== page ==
• Re-establish daily routines. During the summer, your child’s routine become a little off course. It’s important to re-establish their daily routines such as mealtimes and bedtime, in order to ensure that they are ready to conquer each school day with bountiful energy and a good attitude.
  • Fuel their body. Provide your child with nutritious meals to give their body lasting energy and to boost their brainpower. It’s also vital that they are getting at least eight hours of sleep each night. You can re-establish a normal “school night” bedtime, by moving up their bedtime by 20 minutes every 2-3 days to help their bodies adjust.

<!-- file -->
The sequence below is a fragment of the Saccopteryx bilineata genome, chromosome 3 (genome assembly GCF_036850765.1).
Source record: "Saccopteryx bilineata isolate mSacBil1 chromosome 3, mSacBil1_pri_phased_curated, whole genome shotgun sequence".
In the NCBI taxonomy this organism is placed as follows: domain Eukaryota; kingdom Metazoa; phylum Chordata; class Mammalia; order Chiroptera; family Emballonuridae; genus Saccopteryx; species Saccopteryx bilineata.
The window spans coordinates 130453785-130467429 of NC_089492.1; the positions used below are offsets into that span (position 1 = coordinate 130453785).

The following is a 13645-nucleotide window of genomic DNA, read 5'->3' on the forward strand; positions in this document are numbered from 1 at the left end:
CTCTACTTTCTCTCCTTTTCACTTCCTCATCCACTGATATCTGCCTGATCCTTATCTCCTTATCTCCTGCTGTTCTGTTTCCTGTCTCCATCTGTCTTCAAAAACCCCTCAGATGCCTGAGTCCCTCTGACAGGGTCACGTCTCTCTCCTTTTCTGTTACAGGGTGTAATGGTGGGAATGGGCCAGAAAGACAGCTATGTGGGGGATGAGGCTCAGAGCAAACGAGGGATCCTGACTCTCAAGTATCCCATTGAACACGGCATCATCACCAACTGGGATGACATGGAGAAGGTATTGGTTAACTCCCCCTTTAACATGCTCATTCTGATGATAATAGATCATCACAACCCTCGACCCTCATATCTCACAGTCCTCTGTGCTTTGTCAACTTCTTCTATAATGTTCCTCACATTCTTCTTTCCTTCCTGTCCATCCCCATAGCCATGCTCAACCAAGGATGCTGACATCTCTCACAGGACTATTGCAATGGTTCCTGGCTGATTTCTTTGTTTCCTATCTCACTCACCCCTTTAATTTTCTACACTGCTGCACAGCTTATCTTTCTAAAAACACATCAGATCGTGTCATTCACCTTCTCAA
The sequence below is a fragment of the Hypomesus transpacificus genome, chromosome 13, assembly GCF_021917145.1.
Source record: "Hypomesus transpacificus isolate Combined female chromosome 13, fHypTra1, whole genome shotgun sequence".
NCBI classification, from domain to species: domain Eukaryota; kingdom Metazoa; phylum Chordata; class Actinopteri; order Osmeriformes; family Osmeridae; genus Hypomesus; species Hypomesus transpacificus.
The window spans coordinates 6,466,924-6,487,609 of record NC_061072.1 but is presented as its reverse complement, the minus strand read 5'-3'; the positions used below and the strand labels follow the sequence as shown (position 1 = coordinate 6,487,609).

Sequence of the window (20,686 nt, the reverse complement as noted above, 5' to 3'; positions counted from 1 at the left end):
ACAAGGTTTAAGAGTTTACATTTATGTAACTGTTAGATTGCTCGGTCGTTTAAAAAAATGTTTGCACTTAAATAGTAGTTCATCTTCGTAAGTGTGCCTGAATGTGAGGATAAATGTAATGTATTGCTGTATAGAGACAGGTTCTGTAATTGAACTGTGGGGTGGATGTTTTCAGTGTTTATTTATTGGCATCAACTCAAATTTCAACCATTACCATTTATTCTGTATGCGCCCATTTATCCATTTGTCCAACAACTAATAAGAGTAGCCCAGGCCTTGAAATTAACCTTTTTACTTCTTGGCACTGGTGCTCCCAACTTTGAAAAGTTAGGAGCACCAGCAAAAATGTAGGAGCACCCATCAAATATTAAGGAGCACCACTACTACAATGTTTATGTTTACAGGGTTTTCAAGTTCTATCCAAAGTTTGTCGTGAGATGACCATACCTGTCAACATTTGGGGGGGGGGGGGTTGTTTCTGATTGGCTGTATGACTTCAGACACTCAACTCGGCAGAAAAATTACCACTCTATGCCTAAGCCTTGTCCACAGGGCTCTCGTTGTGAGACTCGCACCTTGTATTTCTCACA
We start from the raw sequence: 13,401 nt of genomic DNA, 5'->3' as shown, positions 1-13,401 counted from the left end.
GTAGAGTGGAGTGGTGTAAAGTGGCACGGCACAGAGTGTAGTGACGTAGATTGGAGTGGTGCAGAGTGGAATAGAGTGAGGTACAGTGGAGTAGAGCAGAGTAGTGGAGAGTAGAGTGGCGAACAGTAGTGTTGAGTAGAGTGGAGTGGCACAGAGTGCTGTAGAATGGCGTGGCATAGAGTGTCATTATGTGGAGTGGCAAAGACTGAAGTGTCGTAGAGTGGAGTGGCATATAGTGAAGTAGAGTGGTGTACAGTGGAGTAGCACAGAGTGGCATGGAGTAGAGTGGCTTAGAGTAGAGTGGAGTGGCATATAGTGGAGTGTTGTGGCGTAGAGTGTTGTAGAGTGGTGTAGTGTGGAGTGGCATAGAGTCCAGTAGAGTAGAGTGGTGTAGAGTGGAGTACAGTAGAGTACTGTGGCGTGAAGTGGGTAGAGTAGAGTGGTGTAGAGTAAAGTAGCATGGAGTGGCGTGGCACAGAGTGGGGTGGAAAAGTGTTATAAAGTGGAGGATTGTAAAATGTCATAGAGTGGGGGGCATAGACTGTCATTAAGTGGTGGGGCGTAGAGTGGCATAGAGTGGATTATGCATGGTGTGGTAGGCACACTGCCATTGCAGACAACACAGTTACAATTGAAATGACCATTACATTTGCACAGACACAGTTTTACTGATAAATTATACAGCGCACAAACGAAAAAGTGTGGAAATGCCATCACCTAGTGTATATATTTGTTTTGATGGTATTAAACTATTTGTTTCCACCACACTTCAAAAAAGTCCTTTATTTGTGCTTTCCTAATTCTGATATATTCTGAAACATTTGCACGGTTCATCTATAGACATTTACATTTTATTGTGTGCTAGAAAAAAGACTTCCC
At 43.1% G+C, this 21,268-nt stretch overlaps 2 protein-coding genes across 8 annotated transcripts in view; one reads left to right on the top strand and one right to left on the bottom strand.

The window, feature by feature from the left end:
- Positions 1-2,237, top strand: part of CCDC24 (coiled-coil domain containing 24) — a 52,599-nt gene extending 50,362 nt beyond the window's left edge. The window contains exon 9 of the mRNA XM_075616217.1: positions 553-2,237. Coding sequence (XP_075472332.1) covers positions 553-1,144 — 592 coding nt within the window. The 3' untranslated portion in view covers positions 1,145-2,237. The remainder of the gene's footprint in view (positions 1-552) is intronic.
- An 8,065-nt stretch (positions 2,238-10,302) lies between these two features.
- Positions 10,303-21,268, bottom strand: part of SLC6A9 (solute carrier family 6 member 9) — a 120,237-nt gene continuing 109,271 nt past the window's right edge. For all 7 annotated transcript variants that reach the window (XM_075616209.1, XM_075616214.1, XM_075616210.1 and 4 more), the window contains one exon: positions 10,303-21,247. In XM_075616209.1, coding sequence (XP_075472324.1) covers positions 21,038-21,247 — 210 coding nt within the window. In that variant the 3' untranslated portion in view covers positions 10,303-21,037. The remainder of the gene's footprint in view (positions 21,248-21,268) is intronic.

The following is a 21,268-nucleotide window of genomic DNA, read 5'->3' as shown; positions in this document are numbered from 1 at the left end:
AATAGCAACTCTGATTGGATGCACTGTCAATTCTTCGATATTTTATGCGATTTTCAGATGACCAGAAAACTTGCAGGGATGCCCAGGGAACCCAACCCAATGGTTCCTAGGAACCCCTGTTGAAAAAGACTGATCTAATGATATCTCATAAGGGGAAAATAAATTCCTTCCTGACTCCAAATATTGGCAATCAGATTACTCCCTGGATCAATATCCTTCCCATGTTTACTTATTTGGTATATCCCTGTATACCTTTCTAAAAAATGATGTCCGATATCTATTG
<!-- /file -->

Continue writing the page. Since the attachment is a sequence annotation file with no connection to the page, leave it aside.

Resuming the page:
• Turn off the TV. When your child is out of school for the summer, it’s easy to let them spend too much time with electronics like the TV and computer. Stimulate your child’s brain and help them learn to focus by encouraging activities such as books, word puzzles, arts and crafts, and musical instruments.
  • Establish a positive attitude. When done properly and consistently, your words are the most influential tool in shaping your child’s attitude and feelings towards school. Share your favorite school memories to instill a sense of excitement in your child.

One Week before School Starts:

  • Visit the school. Whether your child is heading to a new school, new grade or will start rotating from class to class, it’s always a good idea to show them where they will be spending the next nine months of their life. This is a great way to alleviate anxiety and help make the first day of school seem more familiar.